- Guppies. This species is a common choice for 10-gallon fish tanks because they are hardy, colorful, relatively inexpensive, and last for two weeks (14 days) without food.
- Danios. This schooling fish is another popular choice for aquariums for their active schooling personality, colorful, and ease of care. They even last one to three weeks without proper feeding.
- Tetras. These small, peaceful, and highly varied fish are a good choice for a beginner community tank. They can go for one week (7 days) without food.
- Platies. Platies are another great ornamental fish because they are hardy, colorful, and prolific breeders. They can last up to two weeks (14 days) without feeding.
- Swordtails. Like platies, this fish is well-loved by beginners and veterans alike for their distinctive tail shape, striking coloration, and ease of care. A hardy species, they can survive one to two weeks (7 to 14 days) without food.
- Mollies. Mollies are peaceful, easy, and hardy fish for community aquariums. While adults can survive up to two weeks (14 days) without food, molly fries can last only a few days. That’s important since mollies often breed quickly.
- Rasboras. Peaceful and entertaining, Rasboras are a popular choice as a schooling fish for planted community aquariums. They can thrive for a week (7 days) without proper feeding.
- Barbs. Another interesting schooling fish, aquarium hobbyists love barbs for their species variation and highly active personality. Barbs are a hardy bunch and can live for up to two weeks (14 days) without food.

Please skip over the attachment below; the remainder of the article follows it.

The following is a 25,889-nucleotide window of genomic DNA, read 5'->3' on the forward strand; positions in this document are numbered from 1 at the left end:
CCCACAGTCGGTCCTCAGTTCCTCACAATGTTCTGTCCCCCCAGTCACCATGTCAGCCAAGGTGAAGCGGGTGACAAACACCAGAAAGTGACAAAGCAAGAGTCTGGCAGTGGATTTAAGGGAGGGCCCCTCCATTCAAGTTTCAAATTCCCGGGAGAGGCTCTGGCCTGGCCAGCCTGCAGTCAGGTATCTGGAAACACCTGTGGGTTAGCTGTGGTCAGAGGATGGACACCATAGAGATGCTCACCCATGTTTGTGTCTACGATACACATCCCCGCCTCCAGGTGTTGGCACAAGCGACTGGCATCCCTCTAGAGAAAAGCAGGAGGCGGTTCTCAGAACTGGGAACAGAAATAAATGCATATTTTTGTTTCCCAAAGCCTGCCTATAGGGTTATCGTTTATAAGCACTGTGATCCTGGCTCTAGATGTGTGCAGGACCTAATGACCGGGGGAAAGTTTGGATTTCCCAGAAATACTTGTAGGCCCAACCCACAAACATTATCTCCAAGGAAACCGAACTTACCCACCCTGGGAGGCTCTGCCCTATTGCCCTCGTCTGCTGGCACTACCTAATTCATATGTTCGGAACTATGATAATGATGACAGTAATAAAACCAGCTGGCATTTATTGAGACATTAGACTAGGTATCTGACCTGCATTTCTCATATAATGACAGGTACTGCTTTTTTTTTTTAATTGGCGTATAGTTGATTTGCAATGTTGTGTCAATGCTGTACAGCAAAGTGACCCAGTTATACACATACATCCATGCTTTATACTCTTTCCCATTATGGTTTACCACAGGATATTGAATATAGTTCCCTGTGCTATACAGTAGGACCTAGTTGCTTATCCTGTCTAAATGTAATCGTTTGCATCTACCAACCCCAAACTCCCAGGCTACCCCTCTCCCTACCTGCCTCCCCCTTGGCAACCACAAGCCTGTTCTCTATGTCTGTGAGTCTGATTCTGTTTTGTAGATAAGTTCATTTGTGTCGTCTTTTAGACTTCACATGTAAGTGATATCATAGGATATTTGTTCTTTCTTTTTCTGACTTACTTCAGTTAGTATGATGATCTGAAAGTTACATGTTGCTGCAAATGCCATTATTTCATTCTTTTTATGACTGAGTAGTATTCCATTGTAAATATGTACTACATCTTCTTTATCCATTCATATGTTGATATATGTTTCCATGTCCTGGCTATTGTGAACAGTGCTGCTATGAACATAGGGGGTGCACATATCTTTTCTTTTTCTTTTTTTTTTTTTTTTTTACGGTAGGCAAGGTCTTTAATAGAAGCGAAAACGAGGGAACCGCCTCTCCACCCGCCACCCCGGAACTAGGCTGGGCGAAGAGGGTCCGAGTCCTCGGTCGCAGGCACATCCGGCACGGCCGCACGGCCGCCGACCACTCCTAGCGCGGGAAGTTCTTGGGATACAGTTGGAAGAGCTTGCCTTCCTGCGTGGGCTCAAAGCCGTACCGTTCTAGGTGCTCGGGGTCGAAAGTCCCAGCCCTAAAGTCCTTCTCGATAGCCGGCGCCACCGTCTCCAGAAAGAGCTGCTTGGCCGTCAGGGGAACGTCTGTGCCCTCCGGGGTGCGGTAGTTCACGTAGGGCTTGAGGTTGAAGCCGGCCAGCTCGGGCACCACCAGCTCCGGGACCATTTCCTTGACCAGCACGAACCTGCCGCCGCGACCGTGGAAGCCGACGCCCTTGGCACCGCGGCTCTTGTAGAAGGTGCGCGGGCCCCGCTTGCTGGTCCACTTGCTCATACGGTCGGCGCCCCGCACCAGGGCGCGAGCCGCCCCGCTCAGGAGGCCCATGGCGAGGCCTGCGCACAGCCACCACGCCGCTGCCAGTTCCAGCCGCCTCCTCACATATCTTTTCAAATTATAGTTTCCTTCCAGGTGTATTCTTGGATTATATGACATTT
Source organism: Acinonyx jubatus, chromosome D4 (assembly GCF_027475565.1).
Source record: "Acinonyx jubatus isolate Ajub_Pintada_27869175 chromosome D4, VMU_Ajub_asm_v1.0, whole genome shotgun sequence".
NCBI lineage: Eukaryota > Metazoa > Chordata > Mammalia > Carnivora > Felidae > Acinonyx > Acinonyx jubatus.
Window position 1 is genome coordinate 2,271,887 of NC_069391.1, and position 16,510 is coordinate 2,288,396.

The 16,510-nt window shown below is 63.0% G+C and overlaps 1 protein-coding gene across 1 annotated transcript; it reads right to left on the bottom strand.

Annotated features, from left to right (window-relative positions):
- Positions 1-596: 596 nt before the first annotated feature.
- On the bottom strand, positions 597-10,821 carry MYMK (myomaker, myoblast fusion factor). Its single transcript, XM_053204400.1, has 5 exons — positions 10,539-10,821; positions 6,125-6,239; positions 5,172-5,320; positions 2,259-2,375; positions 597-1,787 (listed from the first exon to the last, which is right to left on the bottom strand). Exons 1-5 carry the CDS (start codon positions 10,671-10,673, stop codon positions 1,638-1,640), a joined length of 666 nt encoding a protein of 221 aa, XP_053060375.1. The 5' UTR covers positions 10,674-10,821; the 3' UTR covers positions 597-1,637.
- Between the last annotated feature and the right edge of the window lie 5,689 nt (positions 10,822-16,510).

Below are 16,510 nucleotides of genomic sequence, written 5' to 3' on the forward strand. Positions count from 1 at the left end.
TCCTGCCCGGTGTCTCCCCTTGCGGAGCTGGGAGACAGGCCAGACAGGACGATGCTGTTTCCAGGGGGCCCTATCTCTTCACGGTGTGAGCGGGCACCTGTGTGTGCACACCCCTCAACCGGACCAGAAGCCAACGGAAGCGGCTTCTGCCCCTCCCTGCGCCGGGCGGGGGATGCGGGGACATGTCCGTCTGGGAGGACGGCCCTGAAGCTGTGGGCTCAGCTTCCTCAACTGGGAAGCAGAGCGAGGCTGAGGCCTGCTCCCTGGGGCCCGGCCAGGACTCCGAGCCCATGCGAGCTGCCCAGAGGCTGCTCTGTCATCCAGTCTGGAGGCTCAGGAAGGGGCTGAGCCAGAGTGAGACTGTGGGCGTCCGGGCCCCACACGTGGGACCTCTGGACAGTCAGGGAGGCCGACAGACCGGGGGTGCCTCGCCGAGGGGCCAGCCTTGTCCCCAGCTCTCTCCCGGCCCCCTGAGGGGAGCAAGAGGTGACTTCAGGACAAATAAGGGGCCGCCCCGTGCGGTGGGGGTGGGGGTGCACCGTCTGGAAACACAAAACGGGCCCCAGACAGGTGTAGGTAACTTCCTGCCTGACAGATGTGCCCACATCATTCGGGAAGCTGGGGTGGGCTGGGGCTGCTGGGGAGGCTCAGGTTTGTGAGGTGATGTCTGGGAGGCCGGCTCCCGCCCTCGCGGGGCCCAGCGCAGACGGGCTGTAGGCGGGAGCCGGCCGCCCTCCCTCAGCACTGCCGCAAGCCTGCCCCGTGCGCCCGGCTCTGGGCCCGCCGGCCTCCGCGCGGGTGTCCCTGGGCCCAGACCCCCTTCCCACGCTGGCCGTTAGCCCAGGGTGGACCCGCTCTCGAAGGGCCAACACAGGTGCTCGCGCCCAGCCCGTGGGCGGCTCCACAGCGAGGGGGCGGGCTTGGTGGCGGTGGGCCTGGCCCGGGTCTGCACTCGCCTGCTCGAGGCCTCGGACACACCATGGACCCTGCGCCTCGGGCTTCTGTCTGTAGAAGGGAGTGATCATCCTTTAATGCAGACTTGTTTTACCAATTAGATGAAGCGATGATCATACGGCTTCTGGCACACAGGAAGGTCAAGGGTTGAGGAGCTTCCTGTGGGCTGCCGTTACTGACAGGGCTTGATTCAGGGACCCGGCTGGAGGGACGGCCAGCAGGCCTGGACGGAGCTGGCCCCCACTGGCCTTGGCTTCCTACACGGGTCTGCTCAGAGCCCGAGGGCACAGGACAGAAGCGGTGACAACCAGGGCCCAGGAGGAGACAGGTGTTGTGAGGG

Remember that these are all estimates; ultimately, how long your freshwater fish can survive without food depends significantly on their health. That period also is only accurate for some types of fish.
Some of the more fragile species (catfish, discus fish, or some cichlids like angelfish, for example) can’t live for more than a few days without food before dying.
Herbivores, such as algae eaters (corydoras, loaches, etc.), don’t have large stomachs, and they have to be fed more often than a carnivore (Oscar fish, some other cichlid) or omnivorous fishes that can hold food in their stomachs.
Strategies To Feed Fish While You’re Away
Now that you know all the important things, we can now answer how to feed fish while away traveling. There are several strategies you can use, and we’ll explain every one of them in detail.
Ask Someone To Feed Your Fishes for You
The most straightforward and practical approach is still getting someone else to watch and feed your live fish for you. The ideal fish sitter could be a family member, a close friend, a home cleaner you trust, or even someone you pay to do the chore for you.
The main benefit is that they can go beyond simply feeding your fish.
Your trusted individuals can alert you promptly should something go wrong with your aquarium and can even perform other necessary functions such as water changes, light cleaning, clearing filter media, and pruning a planted tank.
However, the disadvantage is that getting someone to do this is difficult, especially if you live alone. It can also be costly, in case you need to pay someone to watch your fish, and you might even compromise your security if you choose to employ someone you don’t know.
Overall, this solution is only best if you already have someone you trust in mind and is only efficient if you’re gone for really long periods.
Buy an Automatic Feeder